1. Take a stance around shoulder width. I prefer slightly less width than squats, but you may like to play around with this as some good dead lifters do well with a narrower stance. Think of it like this. The stance has to be wide enough to squat up from a low position, but you need the inside of your arms against the outside of your knee so if you are too wide with your feet it pushes the arms out wide on the bar, which for some can feel a weaker position. If you do a narrow stance point your toes out more and your knees. Bring your toes in straighter if you go wider in the stance. Keeping your toes pointing out when doing a narrow stance will place you in a more biomechanically stronger position. (more upright and a closer center of gravity)

2. Make sure your knees are inline with your toes so there is no imbalance and stress on your medial or lateral knee ligament.

3. Hold the bar and squat down, shuffling hand and foot positions until your inside of your arms are touching the outside of your knees and you feel comfortable.

4. Pull the bar back so it touches your shins. If you go heavy you may need to wear long socks or a shin protector so you don’t take the skin off your shins.

5. Straighten your arms and load up some of the weight.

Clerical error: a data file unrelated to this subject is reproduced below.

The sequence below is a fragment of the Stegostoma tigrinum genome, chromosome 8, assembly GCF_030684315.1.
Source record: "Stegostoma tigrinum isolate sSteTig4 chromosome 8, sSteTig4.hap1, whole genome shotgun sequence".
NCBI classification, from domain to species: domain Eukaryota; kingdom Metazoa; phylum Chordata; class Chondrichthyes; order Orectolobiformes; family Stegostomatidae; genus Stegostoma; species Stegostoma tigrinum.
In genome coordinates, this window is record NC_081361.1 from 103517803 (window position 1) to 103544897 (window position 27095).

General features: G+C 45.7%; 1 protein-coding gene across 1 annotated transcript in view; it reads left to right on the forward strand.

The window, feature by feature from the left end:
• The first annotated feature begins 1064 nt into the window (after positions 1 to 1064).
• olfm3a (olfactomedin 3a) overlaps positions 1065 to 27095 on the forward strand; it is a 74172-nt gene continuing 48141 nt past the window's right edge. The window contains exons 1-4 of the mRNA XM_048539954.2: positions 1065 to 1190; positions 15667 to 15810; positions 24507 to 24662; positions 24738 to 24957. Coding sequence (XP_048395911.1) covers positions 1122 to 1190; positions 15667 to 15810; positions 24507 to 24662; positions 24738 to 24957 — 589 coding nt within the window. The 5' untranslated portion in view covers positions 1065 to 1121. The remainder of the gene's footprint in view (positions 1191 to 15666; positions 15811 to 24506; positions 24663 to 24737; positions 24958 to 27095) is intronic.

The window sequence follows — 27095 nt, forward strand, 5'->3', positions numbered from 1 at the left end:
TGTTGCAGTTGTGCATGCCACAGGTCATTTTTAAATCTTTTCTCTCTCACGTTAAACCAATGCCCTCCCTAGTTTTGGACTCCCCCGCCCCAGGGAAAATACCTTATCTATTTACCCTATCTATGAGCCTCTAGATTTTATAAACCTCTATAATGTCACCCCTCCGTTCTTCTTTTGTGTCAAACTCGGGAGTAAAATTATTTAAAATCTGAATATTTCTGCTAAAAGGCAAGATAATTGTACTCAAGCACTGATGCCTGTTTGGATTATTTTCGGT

6. Make sure your back is in a hyperextended or at least a flat/straight position so each vertebrae (Cervical, Thoracic, and Lumber) are locked.

7. Try to keep your bum down so your back angle will be around 40-45 degrees. The lesser the angle you get will throw the center of gravity forward placing more stress on your lower back and less on your quads, glutes and hamstrings. This may work for those with a very strong back but it can also lead to more injuries, Note: The steepness of your back angle will depend on the flexibility in your hips. But don’t stretch before you workout, because it weakens the area and can also lead to more injuries.

8. Lift your head so you are looking straight ahead. Some people look down, but I believe (like squats) it places the upper cervical vertebrae in a less strong, unlocked position.

9. Breathe in a large controlled breath and hold it.

10. Start the thrust upwards, keeping the weight over your heels but don’t lose your back angle. ie Don’t let your bum move up first, keep it on the same plain/angle as the rest of your back (around 40-45deg) throughout the lift.

11. Once you get the bar up just above the knees, start pushing forward with your hips and squeeze your butt cheeks (glutes) until your standing upright with your shoulders in a neutral position. (not forward) Breathe out as you stand upright.

12. Maintaining a straight back, bend forward, whilst bending the knees, and lower the weight to the floor. The downward movement isn’t the same as going up, but you need to keep the back locked so the chance of an injury is low.
If your using a weight belt, as with squats push your stomach out into the belt to increase abdominal pressure. The increase in pressure will have a stabilizing effect on your core, abdominal organs and lower lumber vertebrae.

Hopefully I have covered everything so enjoy this fantastic exercise. As your expertise goes up so will all the benefits I have mentioned. If you have any questions leave me a message below.

Graeme